@Xai: Plz see my edit. 2nd, overloaded param to Round specifies number of digits. –  Paul Sasik Apr 12 '11 at 21:17
    
Paul, I test everything and it worked. Thanks for the help. –  Xaisoft Apr 12 '11 at 21:25
    
You're welcome. Btw, Snippet Compiler is great for code samples like this. You can mess around with logic and not worry about "dirtying" your main dev code. –  Paul Sasik Apr 12 '11 at 21:29
    
Where can I find snippet compiler? –  Xaisoft Apr 12 '11 at 21:30

I don't understand the question. You're pretty much answering yourself in the post. For None, just show the result as is, without any kind of rounding or truncation of decimals.

Public Enum RoundOption None, Standard, Up, Down End Enum

'Maybe have this variable somewhere global, where you only need to set which option to use once. If you don't want a global variable, then send the option as a parameter to the method. Private roundOption As RoundOption

Public Function Round(ByVal value As Double) As Double Select Case rountOption Case RoundOption.None Return value Case RoundOption.Up Return Math.Ceiling(value) Case RoundOption.Down Return Math.Floor(value) Case RoundOption.Standard Return Math.Truncate(value * 100) / 100 End Select End Function

share|improve this answer
    
that is part of my issue, how do take 106.7879 and truncate it to two decimal places and with Standard, how do I ensure that vb.net will do the proper rounding. –  Xaisoft Apr 12 '11 at 21:10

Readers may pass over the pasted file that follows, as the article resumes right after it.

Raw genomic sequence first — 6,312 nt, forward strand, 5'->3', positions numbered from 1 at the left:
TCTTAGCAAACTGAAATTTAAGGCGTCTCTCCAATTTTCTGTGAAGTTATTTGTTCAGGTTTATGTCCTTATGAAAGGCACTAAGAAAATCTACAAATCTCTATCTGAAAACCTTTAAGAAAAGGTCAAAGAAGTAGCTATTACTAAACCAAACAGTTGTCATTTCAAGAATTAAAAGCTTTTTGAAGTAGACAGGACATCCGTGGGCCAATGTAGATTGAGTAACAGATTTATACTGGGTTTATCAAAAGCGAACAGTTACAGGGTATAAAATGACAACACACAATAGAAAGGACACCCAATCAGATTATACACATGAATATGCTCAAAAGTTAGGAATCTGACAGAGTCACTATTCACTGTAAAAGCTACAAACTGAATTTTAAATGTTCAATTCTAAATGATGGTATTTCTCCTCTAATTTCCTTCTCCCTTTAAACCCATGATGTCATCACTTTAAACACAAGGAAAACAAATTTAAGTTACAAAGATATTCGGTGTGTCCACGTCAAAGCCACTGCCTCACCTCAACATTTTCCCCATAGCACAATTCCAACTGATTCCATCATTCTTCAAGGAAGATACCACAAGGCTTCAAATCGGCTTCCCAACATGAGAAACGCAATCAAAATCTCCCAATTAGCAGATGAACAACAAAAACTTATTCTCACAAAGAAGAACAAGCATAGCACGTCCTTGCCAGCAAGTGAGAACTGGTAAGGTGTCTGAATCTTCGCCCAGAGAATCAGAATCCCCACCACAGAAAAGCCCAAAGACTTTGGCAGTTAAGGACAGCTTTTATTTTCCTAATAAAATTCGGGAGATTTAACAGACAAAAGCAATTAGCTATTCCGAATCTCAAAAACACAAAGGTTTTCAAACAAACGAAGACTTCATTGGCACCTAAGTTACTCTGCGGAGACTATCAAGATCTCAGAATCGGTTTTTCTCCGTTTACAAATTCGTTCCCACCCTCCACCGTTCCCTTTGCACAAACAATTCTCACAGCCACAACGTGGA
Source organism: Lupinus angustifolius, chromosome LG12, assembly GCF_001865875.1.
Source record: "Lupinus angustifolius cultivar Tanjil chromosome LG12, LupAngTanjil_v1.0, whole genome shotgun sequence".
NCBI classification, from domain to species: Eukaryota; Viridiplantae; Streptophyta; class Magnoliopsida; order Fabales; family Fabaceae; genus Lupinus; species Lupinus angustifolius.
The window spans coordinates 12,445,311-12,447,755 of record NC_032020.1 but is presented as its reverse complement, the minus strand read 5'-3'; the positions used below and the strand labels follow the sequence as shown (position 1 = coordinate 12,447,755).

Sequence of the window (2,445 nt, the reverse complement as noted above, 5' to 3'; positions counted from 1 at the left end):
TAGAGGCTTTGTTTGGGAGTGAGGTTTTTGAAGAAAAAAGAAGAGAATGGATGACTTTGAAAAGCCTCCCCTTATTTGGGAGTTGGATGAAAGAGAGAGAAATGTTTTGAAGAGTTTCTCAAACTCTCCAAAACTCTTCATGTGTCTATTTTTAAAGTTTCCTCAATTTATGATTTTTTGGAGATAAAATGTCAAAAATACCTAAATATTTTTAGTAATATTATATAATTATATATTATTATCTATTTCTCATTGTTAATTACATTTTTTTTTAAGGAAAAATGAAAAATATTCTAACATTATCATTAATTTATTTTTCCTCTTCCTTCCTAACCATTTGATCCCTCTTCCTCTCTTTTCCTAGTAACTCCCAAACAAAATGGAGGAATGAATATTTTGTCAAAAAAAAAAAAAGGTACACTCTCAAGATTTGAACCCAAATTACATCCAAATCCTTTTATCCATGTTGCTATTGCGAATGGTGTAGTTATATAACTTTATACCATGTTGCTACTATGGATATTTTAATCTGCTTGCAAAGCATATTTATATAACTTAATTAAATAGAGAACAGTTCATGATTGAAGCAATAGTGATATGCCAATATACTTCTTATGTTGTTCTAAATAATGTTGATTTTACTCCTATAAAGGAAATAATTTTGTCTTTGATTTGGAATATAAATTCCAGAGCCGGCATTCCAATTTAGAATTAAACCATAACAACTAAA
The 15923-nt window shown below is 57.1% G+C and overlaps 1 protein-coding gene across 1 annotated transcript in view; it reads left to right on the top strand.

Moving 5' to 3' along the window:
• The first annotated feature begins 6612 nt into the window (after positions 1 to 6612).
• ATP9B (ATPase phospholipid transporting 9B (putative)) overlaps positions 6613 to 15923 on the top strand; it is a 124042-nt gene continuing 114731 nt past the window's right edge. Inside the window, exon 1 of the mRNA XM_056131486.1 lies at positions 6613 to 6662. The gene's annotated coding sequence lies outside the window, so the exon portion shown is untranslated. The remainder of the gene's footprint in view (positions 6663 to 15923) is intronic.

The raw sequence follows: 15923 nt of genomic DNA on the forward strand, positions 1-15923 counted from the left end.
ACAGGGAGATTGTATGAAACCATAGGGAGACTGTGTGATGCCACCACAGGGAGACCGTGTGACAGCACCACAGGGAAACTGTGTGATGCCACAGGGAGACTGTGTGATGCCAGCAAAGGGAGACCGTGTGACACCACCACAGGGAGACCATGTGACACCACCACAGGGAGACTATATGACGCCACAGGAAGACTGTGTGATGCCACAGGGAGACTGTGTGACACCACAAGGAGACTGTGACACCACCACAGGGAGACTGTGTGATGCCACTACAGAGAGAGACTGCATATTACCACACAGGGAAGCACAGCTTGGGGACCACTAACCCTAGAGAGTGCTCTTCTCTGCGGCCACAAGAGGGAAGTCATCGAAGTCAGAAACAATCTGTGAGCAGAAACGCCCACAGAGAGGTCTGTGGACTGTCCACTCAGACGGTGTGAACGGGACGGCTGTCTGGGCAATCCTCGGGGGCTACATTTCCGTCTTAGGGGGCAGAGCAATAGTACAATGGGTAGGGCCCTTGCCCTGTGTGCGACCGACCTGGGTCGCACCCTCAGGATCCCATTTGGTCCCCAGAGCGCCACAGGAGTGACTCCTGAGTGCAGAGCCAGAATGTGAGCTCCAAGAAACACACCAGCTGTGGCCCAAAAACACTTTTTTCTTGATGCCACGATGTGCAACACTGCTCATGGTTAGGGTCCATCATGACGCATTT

Added some code you might want to look at. –  Efren Apr 12 '11 at 21:17
    
Try this for the standard option: Return Math.Truncate(value * 100) / 100 –  Efren Apr 12 '11 at 21:20
    
The code in the selected answer has a bug for the OP requirements. If None is chosen, Math.Round(100.678, 2) will return 100.68, instead of the 100.67 the OP requires. –  Efren Apr 12 '11 at 21:31
    
Just notice that, good catch. –  Xaisoft Apr 13 '11 at 2:45

Just use Math.Truncate()

share|improve this answer
    
... which satisfies neither of his options. –  Joey Apr 12 '11 at 21:09
    
Math.Truncate return all the integral portion. I want 106.7879 to return 106.78, but not round the value up to 106.79 for example –  Xaisoft Apr 12 '11 at 21:09
    
It will round down for positive and up for negative values. –  Joey Apr 13 '11 at 4:43

There is a Math.Round method for standard rounding. For 'None' you should not call anything. The others you have answered yourself (Math.Ceili and Math.Floor)

EDIT: There is a Math.Round overload to specify the number of digits

share|improve this answer
    
I understand that with None I should do nothing, but I don't want to return 106.7838383939393 for example, I would just want to return 106.78 –  Xaisoft Apr 12 '11 at 21:11
    
And what about Standard? –  Xaisoft Apr 12 '11 at 21:12
    
Will Math.Round(106.7879,2) round the 2 decimal places? –  Xaisoft Apr 12 '11 at 21:16

Your Answer

 
discard

By posting your answer, you agree to the privacy policy and terms of service.

Not the answer you're looking for? Browse other questions tagged or ask your own question.